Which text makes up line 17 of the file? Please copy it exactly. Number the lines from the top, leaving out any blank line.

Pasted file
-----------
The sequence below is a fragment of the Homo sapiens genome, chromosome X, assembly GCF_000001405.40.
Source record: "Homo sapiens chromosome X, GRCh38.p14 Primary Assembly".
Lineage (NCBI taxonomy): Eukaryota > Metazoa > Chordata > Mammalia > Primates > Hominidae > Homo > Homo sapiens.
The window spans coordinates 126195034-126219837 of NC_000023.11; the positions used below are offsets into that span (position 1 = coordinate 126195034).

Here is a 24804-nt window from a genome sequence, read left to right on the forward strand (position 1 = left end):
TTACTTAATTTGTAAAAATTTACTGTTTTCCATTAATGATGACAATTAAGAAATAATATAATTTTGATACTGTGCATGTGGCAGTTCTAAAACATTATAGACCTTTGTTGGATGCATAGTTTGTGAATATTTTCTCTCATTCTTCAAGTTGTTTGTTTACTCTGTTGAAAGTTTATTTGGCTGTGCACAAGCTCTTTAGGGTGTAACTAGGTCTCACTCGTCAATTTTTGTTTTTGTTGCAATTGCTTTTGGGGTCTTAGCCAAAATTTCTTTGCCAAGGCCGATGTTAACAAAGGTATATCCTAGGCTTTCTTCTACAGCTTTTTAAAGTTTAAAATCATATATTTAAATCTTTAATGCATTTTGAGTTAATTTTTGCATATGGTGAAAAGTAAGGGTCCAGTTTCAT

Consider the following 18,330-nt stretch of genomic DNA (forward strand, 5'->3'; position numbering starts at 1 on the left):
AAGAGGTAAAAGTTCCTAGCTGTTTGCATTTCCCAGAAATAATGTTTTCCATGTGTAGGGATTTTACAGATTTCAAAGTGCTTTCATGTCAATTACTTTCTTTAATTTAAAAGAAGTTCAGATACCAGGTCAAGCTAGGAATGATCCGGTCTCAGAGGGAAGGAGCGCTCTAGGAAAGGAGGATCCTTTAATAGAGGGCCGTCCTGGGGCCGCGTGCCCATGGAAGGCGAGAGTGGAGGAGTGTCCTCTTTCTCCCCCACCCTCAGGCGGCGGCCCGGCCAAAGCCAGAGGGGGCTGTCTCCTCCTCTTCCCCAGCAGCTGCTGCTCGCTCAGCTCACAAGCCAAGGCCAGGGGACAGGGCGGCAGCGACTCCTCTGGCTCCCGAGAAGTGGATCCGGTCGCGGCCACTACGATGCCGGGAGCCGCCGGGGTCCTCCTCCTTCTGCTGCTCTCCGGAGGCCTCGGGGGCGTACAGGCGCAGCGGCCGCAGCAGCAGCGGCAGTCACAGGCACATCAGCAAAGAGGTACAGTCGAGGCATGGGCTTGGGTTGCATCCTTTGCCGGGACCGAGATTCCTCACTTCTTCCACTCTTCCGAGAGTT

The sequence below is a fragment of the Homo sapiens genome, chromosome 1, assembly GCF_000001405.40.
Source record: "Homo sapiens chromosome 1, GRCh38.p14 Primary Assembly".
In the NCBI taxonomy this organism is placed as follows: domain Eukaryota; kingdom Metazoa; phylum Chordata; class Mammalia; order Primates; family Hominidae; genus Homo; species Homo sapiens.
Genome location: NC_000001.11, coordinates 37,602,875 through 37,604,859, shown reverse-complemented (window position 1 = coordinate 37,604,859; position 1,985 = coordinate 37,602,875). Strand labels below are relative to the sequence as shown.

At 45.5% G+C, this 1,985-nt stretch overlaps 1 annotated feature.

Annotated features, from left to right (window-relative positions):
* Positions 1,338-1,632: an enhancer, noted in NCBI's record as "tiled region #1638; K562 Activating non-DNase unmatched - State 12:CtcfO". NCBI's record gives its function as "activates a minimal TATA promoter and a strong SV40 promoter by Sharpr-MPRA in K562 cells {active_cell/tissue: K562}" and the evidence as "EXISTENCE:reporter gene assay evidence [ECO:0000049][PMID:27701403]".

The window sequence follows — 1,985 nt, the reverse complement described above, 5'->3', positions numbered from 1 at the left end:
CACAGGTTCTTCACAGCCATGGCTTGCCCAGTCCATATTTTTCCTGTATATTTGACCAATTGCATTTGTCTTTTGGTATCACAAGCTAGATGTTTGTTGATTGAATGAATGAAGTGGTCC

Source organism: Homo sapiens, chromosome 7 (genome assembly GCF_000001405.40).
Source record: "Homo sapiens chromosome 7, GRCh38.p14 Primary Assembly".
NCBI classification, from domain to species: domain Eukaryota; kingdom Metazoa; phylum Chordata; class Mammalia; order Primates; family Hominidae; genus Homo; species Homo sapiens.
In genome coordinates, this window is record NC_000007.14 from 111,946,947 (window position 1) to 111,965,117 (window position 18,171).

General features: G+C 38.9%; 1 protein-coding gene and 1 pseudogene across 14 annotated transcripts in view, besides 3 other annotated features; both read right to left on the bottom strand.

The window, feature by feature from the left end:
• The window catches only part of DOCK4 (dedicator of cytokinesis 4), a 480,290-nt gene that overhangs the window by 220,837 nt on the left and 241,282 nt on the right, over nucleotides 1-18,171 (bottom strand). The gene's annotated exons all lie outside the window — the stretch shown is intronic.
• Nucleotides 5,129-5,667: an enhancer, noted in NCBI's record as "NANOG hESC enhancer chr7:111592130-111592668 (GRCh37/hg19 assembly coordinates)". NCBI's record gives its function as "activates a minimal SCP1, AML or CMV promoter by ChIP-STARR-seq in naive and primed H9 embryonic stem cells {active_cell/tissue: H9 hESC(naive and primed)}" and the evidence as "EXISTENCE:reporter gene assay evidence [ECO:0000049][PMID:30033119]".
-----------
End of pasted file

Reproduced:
CACAGGTTCTTCACAGCCATGGCTTGCCCAGTCCATATTTTTCCTGTATATTTGACCAATTGCATTTGTCTTTTGGTATCACAAGCTAGATGTTTGTTGATTGAATGAATGAAGTGGTCC